While eating my yogurt and granola on Saturday morning, I had an epiphany. Mike Huckabee was on CNN, addressing a student rally at the University of Maryland. I can assure you, however, that my new understanding is not attributed to anything Huckabee said.
My lightbulb moment came when a student blocked CNN's camera shot with a green and white sign that said "Crunchy Cons!" Never having heard that term before, my mind quickly searched for connections and settled on a conundrum I've been trying to decipher for a year now: How can some conservative Republican friends of mine be supporting Barack Obama (supposedly the "most liberal" member of the Senate), without admitting they were wrong about George W. Bush, or questioning their identities and philosophy as conservative Republicans?
My best friend growing up in Michigan -- let's call her A -- and I have been on opposite sides the political gulf for most of our adult lives. I've volunteered and voted for Democrats ever since we could first vote in a presidential election, in 1988, while A was drawn to the success of the Reagan Revolution and became a loyal Republican. We were able, however, to keep our views in check around each other... until George W. Bush came along.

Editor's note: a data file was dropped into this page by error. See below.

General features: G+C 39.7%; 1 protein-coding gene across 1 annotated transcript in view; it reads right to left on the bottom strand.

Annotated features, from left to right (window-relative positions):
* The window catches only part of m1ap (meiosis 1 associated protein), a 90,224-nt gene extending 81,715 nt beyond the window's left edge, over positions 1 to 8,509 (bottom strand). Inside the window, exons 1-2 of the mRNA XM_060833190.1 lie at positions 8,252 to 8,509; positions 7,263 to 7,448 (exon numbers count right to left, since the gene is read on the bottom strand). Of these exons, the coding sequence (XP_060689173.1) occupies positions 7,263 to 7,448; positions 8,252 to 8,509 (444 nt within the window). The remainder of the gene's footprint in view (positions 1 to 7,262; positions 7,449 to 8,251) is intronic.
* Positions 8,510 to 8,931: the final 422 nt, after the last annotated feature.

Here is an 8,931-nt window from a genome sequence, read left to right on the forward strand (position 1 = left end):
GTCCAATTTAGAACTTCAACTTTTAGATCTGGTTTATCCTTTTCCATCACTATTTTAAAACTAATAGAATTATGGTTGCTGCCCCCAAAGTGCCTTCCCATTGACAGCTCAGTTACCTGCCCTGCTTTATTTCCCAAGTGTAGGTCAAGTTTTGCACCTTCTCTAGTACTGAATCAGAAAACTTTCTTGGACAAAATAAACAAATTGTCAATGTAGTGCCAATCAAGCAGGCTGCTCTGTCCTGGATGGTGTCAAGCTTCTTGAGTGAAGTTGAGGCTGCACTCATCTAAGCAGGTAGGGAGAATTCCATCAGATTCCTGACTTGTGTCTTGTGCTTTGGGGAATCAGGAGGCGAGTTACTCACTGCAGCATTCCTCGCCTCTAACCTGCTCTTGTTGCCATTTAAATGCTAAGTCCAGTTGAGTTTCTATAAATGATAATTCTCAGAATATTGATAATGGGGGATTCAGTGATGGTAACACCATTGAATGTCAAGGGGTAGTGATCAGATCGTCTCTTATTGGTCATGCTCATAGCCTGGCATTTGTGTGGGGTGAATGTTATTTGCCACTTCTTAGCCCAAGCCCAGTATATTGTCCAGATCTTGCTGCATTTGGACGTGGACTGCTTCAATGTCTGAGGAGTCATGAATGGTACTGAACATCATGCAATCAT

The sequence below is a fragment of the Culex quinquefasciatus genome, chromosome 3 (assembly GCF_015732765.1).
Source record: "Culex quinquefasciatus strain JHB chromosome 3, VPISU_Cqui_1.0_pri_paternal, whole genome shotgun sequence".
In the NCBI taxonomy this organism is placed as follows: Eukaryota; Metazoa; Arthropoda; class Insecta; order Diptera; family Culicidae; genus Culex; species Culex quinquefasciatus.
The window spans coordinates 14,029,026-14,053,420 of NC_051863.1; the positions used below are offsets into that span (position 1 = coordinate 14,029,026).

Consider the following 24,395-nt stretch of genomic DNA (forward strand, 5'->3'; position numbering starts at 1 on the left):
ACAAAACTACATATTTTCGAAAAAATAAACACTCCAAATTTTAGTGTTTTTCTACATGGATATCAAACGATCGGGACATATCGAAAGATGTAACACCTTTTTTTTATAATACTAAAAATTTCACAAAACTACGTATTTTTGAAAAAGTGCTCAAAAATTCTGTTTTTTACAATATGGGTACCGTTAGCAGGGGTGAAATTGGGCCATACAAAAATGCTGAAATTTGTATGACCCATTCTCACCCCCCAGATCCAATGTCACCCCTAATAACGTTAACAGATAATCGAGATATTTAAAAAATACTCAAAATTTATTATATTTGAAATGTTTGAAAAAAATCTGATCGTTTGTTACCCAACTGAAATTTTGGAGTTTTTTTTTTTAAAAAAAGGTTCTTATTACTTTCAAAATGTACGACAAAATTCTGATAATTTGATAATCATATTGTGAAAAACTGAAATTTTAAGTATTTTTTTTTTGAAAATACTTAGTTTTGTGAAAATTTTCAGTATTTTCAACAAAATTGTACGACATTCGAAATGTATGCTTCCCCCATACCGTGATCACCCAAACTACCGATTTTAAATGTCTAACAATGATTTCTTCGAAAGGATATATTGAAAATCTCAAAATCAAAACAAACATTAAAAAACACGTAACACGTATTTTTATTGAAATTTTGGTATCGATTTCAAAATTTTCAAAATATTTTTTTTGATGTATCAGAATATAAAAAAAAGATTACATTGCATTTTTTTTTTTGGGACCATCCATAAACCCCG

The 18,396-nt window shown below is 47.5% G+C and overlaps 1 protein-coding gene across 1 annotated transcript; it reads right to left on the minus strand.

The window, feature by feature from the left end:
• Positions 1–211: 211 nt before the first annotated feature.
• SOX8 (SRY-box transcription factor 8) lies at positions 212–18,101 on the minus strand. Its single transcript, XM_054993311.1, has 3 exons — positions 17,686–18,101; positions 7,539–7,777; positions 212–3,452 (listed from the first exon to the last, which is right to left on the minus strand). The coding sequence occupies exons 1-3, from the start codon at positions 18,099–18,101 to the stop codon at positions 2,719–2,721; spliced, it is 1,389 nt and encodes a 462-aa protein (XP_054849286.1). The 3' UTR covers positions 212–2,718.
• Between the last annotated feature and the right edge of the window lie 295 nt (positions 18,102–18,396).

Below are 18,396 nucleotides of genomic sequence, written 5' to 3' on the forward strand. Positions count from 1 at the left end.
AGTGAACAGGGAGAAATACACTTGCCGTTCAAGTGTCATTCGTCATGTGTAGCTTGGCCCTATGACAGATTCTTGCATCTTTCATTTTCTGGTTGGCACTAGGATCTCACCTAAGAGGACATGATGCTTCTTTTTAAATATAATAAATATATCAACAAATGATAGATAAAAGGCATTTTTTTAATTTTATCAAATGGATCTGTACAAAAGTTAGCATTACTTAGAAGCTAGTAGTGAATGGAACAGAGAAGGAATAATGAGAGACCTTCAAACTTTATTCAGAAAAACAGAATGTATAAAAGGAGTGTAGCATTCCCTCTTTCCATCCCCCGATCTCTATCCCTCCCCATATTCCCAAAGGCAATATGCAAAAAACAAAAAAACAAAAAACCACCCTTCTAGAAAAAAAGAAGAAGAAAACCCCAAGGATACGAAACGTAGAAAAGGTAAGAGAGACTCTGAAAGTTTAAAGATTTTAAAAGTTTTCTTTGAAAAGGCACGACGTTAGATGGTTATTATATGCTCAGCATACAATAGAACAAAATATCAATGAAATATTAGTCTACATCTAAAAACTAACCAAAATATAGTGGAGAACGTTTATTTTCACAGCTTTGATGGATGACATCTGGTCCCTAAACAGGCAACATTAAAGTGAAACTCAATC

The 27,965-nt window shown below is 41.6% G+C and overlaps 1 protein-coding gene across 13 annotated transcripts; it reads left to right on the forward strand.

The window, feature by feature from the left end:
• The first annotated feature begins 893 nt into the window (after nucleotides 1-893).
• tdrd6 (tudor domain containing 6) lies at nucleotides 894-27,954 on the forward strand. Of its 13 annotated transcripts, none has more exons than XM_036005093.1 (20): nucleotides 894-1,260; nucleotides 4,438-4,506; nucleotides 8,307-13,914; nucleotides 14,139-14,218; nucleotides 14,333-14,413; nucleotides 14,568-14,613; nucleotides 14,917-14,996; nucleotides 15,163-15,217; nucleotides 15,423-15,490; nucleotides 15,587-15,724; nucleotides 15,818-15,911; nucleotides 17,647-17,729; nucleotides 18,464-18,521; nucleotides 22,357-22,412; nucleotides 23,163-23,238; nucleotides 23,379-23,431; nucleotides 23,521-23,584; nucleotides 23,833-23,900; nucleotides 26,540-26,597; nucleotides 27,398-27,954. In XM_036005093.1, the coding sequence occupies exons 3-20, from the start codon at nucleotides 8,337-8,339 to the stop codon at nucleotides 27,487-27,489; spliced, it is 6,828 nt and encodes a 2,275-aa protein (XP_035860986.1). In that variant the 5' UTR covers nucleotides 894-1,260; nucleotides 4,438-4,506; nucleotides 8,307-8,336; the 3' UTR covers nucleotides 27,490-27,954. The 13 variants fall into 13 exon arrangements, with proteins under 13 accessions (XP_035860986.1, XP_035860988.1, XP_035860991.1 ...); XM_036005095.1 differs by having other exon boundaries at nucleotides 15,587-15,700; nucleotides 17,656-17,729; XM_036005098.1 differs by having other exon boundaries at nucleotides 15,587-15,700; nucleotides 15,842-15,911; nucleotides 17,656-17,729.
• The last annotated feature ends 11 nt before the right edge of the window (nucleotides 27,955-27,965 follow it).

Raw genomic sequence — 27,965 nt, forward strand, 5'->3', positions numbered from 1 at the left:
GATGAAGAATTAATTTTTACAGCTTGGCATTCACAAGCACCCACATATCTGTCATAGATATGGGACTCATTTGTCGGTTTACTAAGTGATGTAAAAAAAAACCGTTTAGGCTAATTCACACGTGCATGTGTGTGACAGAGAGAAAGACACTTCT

The whole tenor of A's and her husband's attitude toward Democrats was suddenly very condescending. My husband I visited them in Madison, Wisconsin, and sitting around the dinner table on New Year's Eve 2000, right after the Supreme Court had handed W the Presidency, they made their views known. Because my husband I did not accept W's "win" as legitimate, according to A and her husband, we "had an irrational hatred of George Bush." We were "crazy liberals" and we'd soon see that W would do a lot of good for this country -- like restoring respect for the presidency again, after Bill had so defiled it. They were also big Hillary Haters. It was actually the first time I'd come face-to-face with these types, and, as it turned out, A and her husband were also big Rush, Ann Coulter and Dr. Laura listeners.